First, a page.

Aging brings with it a higher likelihood of incapacity.
As we age, our bodies follow suit.
The brain is a common casualty.
In fact, about a third of seniors die either with dementia or Alzheimer’s.
According to a recent Press Herald article titled “Planning for Incapacity: Advance Healthcare Directive and Durable Power of Attorney,” these figures make incapacity planning essential.
What can you do?
If dementia or Alzheimer’s is in your future, a time may come when you can no longer make your own healthcare decisions.
Consider carefully who you would like to make these decisions on your behalf.
Work with an experienced estate planning attorney to ensure your directives will be recognized.
Set up a general durable power of attorney.
The general durable power of attorney functions much like your healthcare directive.
It is kind of the "kissing cousin" to the healthcare directive, but for financial rather than medical matters.
After all, bills and taxes will need to be paid and accounts accessed even if you cannot do it yourself.
Do not wait.
There documents are not only for those who are old.
Really, any adult should have them in place.
The odds you will need them increase as you age, but you cannot risk inaction.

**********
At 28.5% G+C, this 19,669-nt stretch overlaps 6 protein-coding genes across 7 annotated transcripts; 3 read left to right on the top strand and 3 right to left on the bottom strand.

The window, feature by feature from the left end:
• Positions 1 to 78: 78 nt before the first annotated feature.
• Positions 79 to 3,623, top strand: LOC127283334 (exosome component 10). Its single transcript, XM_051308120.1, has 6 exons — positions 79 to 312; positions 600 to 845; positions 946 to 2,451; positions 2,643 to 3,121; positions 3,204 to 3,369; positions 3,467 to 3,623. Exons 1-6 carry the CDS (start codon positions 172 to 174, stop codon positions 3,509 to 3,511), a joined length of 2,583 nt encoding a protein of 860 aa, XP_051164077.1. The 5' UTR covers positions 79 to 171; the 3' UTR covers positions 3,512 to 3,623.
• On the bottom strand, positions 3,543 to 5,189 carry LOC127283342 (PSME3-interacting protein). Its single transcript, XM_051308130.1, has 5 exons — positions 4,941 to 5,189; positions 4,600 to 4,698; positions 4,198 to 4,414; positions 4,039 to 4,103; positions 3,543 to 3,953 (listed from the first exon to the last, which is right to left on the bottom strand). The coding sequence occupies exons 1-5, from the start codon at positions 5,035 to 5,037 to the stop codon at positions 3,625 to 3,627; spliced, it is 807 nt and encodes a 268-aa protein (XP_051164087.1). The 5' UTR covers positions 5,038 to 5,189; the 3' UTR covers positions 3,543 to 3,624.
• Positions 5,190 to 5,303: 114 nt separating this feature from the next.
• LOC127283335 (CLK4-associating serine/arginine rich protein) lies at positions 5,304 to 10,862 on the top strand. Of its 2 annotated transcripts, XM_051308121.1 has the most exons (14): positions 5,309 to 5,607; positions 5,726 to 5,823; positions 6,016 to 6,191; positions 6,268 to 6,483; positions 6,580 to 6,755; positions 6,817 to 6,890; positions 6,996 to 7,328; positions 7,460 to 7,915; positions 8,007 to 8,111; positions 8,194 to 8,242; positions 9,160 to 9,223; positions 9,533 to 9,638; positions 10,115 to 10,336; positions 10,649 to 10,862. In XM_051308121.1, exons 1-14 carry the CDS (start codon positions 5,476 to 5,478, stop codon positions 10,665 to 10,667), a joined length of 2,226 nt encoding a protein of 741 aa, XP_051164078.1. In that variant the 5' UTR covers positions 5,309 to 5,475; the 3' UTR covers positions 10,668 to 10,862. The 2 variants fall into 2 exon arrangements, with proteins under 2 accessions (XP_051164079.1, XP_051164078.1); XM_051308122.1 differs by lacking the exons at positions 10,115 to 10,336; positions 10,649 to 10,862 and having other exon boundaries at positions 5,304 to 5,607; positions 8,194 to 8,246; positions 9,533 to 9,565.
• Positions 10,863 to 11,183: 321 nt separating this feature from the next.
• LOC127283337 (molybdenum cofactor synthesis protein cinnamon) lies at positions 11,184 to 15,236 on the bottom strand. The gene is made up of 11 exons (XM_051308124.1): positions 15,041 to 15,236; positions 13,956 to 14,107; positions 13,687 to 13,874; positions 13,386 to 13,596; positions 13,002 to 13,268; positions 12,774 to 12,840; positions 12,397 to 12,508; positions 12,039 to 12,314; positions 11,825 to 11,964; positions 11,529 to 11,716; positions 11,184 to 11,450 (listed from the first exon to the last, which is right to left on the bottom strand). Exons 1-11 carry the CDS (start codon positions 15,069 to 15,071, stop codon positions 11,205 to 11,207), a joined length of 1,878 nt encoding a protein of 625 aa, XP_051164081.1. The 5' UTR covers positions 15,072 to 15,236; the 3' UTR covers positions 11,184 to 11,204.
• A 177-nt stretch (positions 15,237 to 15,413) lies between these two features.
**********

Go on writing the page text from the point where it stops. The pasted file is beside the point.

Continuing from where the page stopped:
To sign these aforementioned documents, you will need to demonstrate mental capacity.
By the time you need a healthcare directive or power of attorney it may be too late.
Your loved ones could seek to obtain guardianship (personal and healthcare authority) and conservatorship (financial authority) over an incapacitated you through the probate court, but this can be costly and put undue stress on families.
It also means you have no say regarding who will handle your affairs.
The court could appoint someone who you know to be untrustworthy.
Taking steps now will bring peace of mind knowing that your affairs are in order.
Reference: Press Herald (May 20, 2019) “Planning for Incapacity: Advance Healthcare Directive and Durable Power of Attorney.”